Letzte Änderung: 1. Februar 2018


Aktuelle Veranstaltungen


Society, Law and Development (englisch), 2 SWS, 5 LP, Do, 16-18, wöch, UL 9, E14, S. de Souza, T. Dollmaier, Agnes Course Number: 21811609

Do legal institutions set up the (global) rules of the game? And does law matter for making people’s lives better? This interdisciplinary research seminar (Q-Team) seeks to introduce students to the interconnections between legal orders and economic development through a focus on theories, contestations, and actors. Students will examine the various roles that law and legal institutions play in economic, social and political development, and thereby critically unpack the multifaceted concept of ‘development’.

The first part of the course will provide a theoretical foundation by reflecting on the different approaches taken during the Law and Development movement until today. The second part will include thematic sessions with case studies, each of which will relate to one overarching development theme, like ‘progress’, ‘poverty’ or ‘contestation’. In between the thematic sessions, selected guest speakers will share practical insights from their work in the field of development cooperation. These guest lectures will closely connect to phenomena and case studies discussed in class.

The teaching approach of this seminar encourages students to formulate and execute their own individual research project. This will include individual work and teamwork on selected readings and research questions as well as writing and presenting a short blog post for a Law and Development Blog, that will be launched as part of this seminar.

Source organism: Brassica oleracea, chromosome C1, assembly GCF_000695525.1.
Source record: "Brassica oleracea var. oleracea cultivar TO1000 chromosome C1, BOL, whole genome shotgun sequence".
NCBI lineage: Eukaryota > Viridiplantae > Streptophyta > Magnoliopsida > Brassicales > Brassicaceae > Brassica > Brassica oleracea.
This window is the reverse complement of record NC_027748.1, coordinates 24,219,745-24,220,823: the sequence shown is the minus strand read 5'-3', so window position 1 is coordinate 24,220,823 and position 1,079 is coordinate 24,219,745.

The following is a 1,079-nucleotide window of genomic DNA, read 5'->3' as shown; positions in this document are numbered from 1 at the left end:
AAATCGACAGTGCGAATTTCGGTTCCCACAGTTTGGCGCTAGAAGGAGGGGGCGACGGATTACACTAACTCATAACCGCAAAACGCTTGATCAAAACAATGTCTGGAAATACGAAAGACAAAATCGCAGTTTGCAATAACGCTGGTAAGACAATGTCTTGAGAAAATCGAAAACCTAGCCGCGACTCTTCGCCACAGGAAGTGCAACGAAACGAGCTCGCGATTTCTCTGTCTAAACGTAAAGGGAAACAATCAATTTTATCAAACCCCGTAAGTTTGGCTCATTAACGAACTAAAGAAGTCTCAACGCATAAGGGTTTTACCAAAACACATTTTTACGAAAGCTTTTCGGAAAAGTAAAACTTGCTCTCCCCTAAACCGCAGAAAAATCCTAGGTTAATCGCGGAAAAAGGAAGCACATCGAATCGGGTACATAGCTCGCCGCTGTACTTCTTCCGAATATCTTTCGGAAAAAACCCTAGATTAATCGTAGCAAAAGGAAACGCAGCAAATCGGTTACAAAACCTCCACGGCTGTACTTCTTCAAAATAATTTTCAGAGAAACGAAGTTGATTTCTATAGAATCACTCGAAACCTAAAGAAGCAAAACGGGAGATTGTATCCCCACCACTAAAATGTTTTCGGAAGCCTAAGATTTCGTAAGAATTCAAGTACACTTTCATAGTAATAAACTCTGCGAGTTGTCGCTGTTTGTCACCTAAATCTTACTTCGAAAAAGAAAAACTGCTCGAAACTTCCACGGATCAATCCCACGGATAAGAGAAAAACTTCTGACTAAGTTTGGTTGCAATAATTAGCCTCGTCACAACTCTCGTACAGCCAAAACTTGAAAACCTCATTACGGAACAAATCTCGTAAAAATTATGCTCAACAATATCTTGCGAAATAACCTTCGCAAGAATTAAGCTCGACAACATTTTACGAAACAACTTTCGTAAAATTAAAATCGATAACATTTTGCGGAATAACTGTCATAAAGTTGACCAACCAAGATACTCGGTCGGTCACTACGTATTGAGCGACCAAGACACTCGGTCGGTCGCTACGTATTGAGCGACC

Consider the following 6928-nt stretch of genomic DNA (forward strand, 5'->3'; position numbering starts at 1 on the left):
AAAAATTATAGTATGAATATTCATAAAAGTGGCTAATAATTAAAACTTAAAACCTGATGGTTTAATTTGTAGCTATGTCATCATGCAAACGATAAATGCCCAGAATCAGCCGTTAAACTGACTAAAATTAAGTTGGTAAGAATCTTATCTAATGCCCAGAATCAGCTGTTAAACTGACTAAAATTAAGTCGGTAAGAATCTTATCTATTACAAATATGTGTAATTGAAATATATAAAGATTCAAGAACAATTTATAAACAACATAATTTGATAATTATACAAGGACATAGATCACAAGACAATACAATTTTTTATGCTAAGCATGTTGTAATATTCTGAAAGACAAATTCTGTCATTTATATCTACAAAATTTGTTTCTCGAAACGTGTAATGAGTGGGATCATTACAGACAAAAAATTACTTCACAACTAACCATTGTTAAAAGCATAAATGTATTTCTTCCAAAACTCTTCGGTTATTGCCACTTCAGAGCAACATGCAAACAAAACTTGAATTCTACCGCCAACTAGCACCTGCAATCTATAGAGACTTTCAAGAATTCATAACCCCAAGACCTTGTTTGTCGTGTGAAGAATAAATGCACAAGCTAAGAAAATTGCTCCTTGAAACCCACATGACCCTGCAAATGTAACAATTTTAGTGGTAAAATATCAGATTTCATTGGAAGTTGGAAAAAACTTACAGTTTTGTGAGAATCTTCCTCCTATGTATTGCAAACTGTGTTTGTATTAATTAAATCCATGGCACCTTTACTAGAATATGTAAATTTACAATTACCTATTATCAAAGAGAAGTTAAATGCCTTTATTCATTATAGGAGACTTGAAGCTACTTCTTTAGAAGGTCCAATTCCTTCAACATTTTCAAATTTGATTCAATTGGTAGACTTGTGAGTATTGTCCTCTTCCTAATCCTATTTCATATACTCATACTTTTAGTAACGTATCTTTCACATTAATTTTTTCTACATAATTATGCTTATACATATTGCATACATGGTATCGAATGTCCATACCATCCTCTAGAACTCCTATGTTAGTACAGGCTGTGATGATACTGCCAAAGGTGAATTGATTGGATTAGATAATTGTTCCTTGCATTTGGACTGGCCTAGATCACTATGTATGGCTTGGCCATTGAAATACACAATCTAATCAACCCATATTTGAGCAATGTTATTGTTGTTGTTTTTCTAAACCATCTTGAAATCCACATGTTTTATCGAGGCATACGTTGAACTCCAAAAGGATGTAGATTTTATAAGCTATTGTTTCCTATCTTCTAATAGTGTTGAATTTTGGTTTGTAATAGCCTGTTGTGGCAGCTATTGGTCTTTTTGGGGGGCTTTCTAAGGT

The number of participants is limited for this course. Interested candidates with a law (Rechtswissenschaft), social science (Politikwissenschaft und Soziologie) or economics (Volkswirtschaftslehre) background are asked to sign up by sending a short email stating their motivation and faculty association by 6th April 2018 to siddharth.de.souza@rewi.hu-berlin.de and thomas.dollmaier@rewi.hu-berlin.de . Participants will be awarded 5 credits for this course.



"Shaping Law. Shaping Gender: Experiences from India”: The Chair for Public Law and Comparative Law will host a conference titled "Shaping Law. Shaping Gender: Experiences from India” from 11-13 October 2018. The Call for Papers can be accessed here. The deadline for abstract submissions is February 24.


Aktuelle Publikationen



Maxim Bönnemann/Laura Jung, Critical Legal Studies and Comparative Constitutional Law,

Max Planck Encyclopedia of Comparative Constitutional Law, Oxford University Press 2017

(available here).


Philipp Dann/Maxim Bönnemann/Tanja Herklotz, Of Apples and Mangoes: Comparing the European Union and India,

Indian Yearbook of Comparative Law 2016, S. 3 - 20, Oxford University Press 2017 (available here).


Philipp DannThe Global Administrative Law of Development Cooperation,

in: Sabino Cassese (Ed.), Research Handbook on Global Administrative Law, 

London 2016


Michael Riegner, Legal frameworks and general principles for indicators in sovereign debt restructuring, Yale Journal of International Law 41 (2016), 141-175, available here







  Michael Riegner, Governance Indicators in the Law of Development Finance: A Legal Analysis of the World Bank’s “Country Policy and Institutional Assessment”, Journal of Internat’l Economic Law 19 (2016), 1-26
  Michael Riegner, Implementing the “Data Revolution” for the Post-2015 Sustainable Development Goals - Toward a Global Administrative Law of Information, in: Boisson de Chazournes/Davis/Fariello (eds), World Bank Legal Review 7, Washington D.C., 2016, 17-39, available here
   Tanja Herklotz, Dead Letters? The Uniform Civil Code through the Eyes of the Indian Women's Movement and the Indian Supreme Court, VRÜ 49 (2016) (available here)

Philipp Dann, »Entwicklung und Recht. Eine systematische Einführung«,

Baden-Baden 2014, 800 S. (zusammen mit Stefan Kadelbach

und Markus Kaltenborn)










Philipp Dann, »The Law of Development Cooperation. A comparative analysis of World Bank, EU and Germany«,

Cambridge University Press, Cambridge 2013, 592 S.